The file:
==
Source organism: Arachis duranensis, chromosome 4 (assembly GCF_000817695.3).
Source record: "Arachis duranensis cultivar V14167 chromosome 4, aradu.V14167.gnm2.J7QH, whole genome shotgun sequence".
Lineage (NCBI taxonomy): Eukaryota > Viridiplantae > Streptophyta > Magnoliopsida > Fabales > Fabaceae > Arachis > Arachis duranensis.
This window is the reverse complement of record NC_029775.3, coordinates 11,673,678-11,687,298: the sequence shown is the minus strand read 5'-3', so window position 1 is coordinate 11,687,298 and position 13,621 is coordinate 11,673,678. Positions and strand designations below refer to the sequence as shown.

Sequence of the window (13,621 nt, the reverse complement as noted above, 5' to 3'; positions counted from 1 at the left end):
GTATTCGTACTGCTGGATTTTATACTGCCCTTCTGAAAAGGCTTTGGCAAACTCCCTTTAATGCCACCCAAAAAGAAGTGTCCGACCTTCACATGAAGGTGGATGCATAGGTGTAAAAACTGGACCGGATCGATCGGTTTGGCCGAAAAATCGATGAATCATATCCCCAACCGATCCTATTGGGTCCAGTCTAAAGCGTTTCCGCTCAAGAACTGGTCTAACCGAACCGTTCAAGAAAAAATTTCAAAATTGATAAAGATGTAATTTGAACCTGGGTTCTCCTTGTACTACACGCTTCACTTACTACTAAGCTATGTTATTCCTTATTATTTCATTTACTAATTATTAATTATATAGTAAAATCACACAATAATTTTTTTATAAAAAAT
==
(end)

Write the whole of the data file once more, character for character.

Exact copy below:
Source organism: Arachis duranensis, chromosome 4 (assembly GCF_000817695.3).
Source record: "Arachis duranensis cultivar V14167 chromosome 4, aradu.V14167.gnm2.J7QH, whole genome shotgun sequence".
Lineage (NCBI taxonomy): Eukaryota > Viridiplantae > Streptophyta > Magnoliopsida > Fabales > Fabaceae > Arachis > Arachis duranensis.
This window is the reverse complement of record NC_029775.3, coordinates 11,673,678-11,687,298: the sequence shown is the minus strand read 5'-3', so window position 1 is coordinate 11,687,298 and position 13,621 is coordinate 11,673,678. Positions and strand designations below refer to the sequence as shown.

Sequence of the window (13,621 nt, the reverse complement as noted above, 5' to 3'; positions counted from 1 at the left end):
GTATTCGTACTGCTGGATTTTATACTGCCCTTCTGAAAAGGCTTTGGCAAACTCCCTTTAATGCCACCCAAAAAGAAGTGTCCGACCTTCACATGAAGGTGGATGCATAGGTGTAAAAACTGGACCGGATCGATCGGTTTGGCCGAAAAATCGATGAATCATATCCCCAACCGATCCTATTGGGTCCAGTCTAAAGCGTTTCCGCTCAAGAACTGGTCTAACCGAACCGTTCAAGAAAAAATTTCAAAATTGATAAAGATGTAATTTGAACCTGGGTTCTCCTTGTACTACACGCTTCACTTACTACTAAGCTATGTTATTCCTTATTATTTCATTTACTAATTATTAATTATATAGTAAAATCACACAATAATTTTTTTATAAAAAAT